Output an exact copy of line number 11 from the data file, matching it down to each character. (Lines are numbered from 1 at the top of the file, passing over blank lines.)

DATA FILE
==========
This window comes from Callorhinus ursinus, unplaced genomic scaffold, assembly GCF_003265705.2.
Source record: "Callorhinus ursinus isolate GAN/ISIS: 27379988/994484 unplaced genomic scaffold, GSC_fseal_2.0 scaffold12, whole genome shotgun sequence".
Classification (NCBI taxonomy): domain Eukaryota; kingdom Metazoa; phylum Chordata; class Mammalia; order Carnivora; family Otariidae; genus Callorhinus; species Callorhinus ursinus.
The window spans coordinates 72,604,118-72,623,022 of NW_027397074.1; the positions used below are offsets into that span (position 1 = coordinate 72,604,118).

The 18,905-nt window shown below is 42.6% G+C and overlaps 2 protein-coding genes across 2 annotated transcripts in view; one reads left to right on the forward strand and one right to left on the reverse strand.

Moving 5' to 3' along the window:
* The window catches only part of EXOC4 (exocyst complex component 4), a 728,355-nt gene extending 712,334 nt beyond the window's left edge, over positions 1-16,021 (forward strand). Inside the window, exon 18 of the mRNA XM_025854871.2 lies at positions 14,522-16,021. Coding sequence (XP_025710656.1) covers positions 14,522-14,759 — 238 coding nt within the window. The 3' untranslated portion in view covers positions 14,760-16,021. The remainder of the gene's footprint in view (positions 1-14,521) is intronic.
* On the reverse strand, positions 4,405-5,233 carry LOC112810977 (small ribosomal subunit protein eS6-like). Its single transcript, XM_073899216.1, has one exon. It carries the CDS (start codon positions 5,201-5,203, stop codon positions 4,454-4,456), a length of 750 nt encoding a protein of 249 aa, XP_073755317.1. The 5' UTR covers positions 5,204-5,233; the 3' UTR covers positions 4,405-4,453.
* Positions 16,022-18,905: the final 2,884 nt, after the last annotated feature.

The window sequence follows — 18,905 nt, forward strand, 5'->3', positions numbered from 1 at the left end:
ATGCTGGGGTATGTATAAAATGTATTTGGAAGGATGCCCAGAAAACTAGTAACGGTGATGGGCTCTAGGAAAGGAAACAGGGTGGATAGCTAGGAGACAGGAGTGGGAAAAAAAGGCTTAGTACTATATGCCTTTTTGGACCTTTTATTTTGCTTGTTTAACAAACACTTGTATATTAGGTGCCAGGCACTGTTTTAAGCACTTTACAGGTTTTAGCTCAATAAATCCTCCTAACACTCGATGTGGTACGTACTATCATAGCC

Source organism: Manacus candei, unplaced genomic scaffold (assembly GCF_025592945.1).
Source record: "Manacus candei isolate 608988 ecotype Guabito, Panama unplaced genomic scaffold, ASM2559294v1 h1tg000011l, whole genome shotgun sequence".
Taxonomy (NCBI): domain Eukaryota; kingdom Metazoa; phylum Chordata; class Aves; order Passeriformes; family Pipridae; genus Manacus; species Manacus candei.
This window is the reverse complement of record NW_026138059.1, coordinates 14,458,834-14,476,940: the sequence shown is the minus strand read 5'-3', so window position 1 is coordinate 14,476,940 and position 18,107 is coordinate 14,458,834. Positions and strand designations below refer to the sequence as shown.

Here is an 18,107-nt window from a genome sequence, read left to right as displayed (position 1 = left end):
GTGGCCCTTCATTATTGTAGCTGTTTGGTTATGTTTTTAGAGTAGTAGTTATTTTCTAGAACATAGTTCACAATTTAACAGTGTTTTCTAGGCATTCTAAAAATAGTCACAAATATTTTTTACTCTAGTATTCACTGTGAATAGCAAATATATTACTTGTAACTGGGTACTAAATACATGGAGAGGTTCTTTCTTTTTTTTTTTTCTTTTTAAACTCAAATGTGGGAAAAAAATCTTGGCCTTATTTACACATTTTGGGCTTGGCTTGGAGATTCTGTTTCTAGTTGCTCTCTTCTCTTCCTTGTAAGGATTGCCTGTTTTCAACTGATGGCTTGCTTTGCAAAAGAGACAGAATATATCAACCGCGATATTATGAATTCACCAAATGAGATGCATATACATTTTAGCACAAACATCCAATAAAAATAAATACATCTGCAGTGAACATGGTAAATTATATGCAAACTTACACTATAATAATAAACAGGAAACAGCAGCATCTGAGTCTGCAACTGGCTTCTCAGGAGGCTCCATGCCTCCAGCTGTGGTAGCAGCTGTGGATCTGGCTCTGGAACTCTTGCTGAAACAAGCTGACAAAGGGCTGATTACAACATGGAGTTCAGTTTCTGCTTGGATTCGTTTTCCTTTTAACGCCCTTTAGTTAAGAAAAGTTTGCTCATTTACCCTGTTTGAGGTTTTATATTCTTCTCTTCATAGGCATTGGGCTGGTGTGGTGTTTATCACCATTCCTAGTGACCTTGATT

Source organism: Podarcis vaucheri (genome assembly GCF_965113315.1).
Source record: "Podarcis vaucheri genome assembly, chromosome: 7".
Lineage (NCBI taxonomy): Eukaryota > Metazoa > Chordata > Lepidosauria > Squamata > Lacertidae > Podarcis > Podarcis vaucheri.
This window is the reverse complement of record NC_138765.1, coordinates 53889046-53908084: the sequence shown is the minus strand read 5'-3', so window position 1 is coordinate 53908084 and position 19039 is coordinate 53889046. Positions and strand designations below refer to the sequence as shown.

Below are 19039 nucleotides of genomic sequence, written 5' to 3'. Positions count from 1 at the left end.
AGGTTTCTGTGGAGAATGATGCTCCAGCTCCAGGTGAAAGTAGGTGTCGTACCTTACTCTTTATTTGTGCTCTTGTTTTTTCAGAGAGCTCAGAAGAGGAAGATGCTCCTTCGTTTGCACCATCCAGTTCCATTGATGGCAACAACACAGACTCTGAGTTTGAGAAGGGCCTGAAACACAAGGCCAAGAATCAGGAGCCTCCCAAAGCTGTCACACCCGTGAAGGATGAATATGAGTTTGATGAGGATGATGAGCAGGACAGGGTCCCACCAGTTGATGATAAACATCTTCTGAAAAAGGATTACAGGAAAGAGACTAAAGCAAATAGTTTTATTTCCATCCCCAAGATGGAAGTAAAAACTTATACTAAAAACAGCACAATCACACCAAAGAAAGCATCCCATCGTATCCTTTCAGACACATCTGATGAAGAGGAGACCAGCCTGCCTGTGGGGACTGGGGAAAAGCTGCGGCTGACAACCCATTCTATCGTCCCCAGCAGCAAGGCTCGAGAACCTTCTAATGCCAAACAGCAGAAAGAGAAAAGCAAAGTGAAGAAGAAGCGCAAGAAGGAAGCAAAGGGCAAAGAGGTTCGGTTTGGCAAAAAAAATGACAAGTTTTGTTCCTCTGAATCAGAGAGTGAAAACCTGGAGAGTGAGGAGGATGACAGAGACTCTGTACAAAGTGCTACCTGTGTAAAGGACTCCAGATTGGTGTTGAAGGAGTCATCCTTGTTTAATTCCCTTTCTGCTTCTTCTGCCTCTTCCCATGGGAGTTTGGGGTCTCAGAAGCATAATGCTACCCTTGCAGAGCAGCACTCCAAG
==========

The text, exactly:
ATGCTGGGGTATGTATAAAATGTATTTGGAAGGATGCCCAGAAAACTAGTAACGGTGATGGGCTCTAGGAAAGGAAACAGGGTGGATAGCTAGGAGACAGGAGTGGGAAAAAAAGGCTTAGTACTATATGCCTTTTTGGACCTTTTATTTTGCTTGTTTAACAAACACTTGTATATTAGGTGCCAGGCACTGTTTTAAGCACTTTACAGGTTTTAGCTCAATAAATCCTCCTAACACTCGATGTGGTACGTACTATCATAGCC